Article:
We realize there's only so much time one can spend in a day watching new trailers, viral video clips, and shaky cell phone footage of people arguing on live television. This is why every day The Atlantic Wire highlights the videos that truly earn your five minutes (or less) of attention. Today: The stop-motion video of an avocado that looks like a grenade that captured the Internet's fancy today, another look at that solar flare that won't bring about the end of the world, the robot that will replace our Boardwalk caricature artists.
PES -- aka animator Adam Pesapane, who made the very, very well-circulated "Western Spaghetti" -- has created another hugely fantastic stop-motion short for Showtime hinging on an avocado that looks like a grenade. It's short and clever and the various shades of green are easy on the eyes. With more than 400,000 views on YouTube in the span 24 hours, it's a reminder that everyone loves stop motion, except when it lasts for more than five minutes and is not a 40-year-old Christmas special. [Showtime]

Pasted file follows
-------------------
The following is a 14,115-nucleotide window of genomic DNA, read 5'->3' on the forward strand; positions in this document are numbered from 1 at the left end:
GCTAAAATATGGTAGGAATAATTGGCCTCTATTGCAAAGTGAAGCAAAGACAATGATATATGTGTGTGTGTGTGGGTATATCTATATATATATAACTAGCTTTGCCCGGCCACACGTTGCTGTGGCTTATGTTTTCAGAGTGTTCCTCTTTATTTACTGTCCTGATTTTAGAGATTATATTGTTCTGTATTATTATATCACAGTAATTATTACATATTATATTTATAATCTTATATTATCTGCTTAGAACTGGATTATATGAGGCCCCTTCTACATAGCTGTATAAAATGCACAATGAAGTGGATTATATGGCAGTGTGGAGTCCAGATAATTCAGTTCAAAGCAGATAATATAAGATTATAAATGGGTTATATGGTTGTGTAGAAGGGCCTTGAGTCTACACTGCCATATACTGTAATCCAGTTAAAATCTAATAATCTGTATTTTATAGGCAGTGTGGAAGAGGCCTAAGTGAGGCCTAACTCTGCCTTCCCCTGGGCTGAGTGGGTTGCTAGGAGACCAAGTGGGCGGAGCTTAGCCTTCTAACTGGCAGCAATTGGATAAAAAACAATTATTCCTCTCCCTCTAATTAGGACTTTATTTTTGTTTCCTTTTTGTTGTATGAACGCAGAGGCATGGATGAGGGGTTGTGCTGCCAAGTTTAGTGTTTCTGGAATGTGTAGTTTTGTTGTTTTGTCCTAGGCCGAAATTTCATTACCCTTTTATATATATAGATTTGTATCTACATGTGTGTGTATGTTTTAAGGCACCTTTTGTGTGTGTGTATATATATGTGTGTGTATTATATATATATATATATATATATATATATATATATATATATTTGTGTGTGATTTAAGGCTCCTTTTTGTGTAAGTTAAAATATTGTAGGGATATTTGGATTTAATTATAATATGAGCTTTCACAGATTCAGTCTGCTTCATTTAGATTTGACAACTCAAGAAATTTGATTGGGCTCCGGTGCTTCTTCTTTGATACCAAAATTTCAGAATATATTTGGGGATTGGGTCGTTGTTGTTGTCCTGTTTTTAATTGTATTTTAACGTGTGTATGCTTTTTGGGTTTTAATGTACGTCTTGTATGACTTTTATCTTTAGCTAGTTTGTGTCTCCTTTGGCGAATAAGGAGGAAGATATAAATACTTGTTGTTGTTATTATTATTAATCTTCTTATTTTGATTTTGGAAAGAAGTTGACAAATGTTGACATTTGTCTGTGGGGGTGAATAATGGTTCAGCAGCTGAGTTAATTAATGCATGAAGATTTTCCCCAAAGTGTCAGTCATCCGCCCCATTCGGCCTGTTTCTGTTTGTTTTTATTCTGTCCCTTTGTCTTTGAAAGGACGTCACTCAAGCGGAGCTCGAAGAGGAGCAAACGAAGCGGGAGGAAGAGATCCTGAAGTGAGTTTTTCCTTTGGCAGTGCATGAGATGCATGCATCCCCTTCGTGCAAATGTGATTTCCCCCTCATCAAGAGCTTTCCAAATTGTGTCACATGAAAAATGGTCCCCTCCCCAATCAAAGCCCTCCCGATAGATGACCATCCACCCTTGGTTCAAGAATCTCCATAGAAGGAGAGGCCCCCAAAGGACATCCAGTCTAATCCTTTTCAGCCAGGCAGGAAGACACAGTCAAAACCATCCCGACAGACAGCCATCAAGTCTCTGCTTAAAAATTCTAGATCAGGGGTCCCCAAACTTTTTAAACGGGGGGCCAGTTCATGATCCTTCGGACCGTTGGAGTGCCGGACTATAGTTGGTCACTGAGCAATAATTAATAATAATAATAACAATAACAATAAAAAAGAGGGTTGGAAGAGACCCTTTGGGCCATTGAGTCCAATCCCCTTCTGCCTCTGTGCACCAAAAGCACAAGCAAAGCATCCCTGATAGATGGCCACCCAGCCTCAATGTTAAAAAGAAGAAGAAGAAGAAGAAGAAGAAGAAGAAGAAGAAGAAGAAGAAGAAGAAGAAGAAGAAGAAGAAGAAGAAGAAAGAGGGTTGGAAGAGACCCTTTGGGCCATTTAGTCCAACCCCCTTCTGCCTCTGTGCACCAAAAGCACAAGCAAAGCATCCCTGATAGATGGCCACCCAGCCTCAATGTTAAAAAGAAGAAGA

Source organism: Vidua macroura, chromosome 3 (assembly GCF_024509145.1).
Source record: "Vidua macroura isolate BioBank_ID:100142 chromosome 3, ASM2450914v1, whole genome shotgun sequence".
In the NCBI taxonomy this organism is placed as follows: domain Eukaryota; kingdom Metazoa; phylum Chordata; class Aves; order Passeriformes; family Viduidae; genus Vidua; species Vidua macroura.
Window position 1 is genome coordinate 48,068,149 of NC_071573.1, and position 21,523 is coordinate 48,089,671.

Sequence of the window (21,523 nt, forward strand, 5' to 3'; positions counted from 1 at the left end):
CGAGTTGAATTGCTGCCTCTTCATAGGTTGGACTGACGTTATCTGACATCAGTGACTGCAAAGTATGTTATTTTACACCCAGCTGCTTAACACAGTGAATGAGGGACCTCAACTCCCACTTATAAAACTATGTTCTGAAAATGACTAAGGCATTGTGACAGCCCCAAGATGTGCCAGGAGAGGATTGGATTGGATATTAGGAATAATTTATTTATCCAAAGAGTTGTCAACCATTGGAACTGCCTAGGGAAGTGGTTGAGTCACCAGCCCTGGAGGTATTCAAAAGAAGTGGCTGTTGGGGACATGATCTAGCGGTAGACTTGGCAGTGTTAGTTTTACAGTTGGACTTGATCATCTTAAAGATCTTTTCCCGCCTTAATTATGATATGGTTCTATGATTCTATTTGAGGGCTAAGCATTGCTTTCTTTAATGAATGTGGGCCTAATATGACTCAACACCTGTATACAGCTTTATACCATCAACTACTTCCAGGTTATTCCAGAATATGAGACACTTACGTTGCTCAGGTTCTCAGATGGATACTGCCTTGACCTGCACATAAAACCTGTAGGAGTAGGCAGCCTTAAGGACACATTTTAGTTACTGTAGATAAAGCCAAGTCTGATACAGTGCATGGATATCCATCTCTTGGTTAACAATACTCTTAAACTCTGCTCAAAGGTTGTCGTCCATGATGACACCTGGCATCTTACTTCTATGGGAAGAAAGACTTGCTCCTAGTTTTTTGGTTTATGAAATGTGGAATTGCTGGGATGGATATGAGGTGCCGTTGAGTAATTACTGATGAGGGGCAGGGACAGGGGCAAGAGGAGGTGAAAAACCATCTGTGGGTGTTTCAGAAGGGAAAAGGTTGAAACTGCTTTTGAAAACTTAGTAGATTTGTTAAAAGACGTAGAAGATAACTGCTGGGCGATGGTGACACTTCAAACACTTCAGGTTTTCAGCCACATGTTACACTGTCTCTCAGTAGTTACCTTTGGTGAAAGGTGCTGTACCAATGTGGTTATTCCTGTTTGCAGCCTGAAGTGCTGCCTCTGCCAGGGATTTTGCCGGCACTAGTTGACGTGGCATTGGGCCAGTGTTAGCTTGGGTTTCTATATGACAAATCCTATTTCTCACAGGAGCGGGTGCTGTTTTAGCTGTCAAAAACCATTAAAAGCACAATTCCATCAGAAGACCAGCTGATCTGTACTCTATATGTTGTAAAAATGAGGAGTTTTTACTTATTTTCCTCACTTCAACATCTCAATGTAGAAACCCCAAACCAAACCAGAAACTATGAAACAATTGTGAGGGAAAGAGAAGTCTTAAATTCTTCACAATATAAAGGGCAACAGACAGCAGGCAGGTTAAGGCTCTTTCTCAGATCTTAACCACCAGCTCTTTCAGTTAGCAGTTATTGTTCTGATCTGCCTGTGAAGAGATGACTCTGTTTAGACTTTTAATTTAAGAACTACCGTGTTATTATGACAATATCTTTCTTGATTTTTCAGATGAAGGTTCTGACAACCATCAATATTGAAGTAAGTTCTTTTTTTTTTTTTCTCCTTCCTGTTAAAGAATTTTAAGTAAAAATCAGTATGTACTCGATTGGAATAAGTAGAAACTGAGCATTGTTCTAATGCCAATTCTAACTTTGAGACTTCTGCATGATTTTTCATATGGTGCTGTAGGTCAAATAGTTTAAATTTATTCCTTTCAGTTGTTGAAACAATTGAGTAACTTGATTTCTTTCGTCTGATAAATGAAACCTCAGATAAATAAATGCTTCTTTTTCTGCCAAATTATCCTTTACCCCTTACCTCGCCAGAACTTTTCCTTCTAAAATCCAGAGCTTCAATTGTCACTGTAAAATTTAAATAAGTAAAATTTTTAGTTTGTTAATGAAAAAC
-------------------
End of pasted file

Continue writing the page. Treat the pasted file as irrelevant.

We'd love to be able to draw, or barring that, possess a robot that could draw things for us. Something like the giant metallic arm that sketched unnervingly flawless caricatures in less than three minutes at the Cebit technology fair in Hanover. Though ideally, we'd like our robot artist to be a bit smaller, and come in colors other than orange. [Reuters]
Now that NASA scientists have concluded humanity has nothing -- nothing at all! -- to fear from the giant solar storm currently buffeting the earth, it is once again possible to watch the agency's informative and wondrous videos without the prospect of global annihilation to detract from the experience. The timing is pretty perfect, because Flight Engineer Don Pettit from the ISS and the angry birds from Angry Birds have teamed up for a thorough explanation of how gravity works. Yes, it's chum for the viral video water. But after watching, we kind of understand how microgravity work. So you know, beat that. [NASA]
Speaking of that solar flare that hit but not destroy the earth today: here it is. [AP]
This article is from the archive of our partner The Wire.